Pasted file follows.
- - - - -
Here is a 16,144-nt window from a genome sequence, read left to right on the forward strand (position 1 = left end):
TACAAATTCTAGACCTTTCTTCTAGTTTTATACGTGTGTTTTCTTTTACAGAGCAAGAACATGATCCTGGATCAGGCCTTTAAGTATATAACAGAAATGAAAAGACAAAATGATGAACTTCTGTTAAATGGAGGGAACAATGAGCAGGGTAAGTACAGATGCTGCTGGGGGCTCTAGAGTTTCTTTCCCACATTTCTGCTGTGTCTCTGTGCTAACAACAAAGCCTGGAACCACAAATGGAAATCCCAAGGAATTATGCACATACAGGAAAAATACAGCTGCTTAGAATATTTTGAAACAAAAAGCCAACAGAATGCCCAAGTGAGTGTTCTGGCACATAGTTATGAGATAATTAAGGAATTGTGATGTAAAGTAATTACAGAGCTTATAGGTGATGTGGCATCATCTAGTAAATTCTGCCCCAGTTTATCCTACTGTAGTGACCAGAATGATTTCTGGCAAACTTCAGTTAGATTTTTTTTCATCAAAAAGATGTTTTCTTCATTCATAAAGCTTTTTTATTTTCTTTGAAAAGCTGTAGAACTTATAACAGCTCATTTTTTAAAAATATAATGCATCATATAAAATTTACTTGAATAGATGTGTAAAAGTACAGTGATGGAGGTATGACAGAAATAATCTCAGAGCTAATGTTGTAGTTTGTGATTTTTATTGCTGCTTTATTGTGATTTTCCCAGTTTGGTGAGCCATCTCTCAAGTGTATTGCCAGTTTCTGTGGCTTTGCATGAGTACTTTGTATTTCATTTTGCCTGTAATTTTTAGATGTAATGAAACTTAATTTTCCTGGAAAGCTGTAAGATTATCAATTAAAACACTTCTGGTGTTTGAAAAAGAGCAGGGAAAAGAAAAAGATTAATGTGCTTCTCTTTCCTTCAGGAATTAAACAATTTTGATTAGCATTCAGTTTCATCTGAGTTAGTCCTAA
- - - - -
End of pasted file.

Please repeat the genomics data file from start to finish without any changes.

Here is a 16,144-nt window from a genome sequence, read left to right on the forward strand (position 1 = left end):
TACAAATTCTAGACCTTTCTTCTAGTTTTATACGTGTGTTTTCTTTTACAGAGCAAGAACATGATCCTGGATCAGGCCTTTAAGTATATAACAGAAATGAAAAGACAAAATGATGAACTTCTGTTAAATGGAGGGAACAATGAGCAGGGTAAGTACAGATGCTGCTGGGGGCTCTAGAGTTTCTTTCCCACATTTCTGCTGTGTCTCTGTGCTAACAACAAAGCCTGGAACCACAAATGGAAATCCCAAGGAATTATGCACATACAGGAAAAATACAGCTGCTTAGAATATTTTGAAACAAAAAGCCAACAGAATGCCCAAGTGAGTGTTCTGGCACATAGTTATGAGATAATTAAGGAATTGTGATGTAAAGTAATTACAGAGCTTATAGGTGATGTGGCATCATCTAGTAAATTCTGCCCCAGTTTATCCTACTGTAGTGACCAGAATGATTTCTGGCAAACTTCAGTTAGATTTTTTTTCATCAAAAAGATGTTTTCTTCATTCATAAAGCTTTTTTATTTTCTTTGAAAAGCTGTAGAACTTATAACAGCTCATTTTTTAAAAATATAATGCATCATATAAAATTTACTTGAATAGATGTGTAAAAGTACAGTGATGGAGGTATGACAGAAATAATCTCAGAGCTAATGTTGTAGTTTGTGATTTTTATTGCTGCTTTATTGTGATTTTCCCAGTTTGGTGAGCCATCTCTCAAGTGTATTGCCAGTTTCTGTGGCTTTGCATGAGTACTTTGTATTTCATTTTGCCTGTAATTTTTAGATGTAATGAAACTTAATTTTCCTGGAAAGCTGTAAGATTATCAATTAAAACACTTCTGGTGTTTGAAAAAGAGCAGGGAAAAGAAAAAGATTAATGTGCTTCTCTTTCCTTCAGGAATTAAACAATTTTGATTAGCATTCAGTTTCATCTGAGTTAGTCCTAA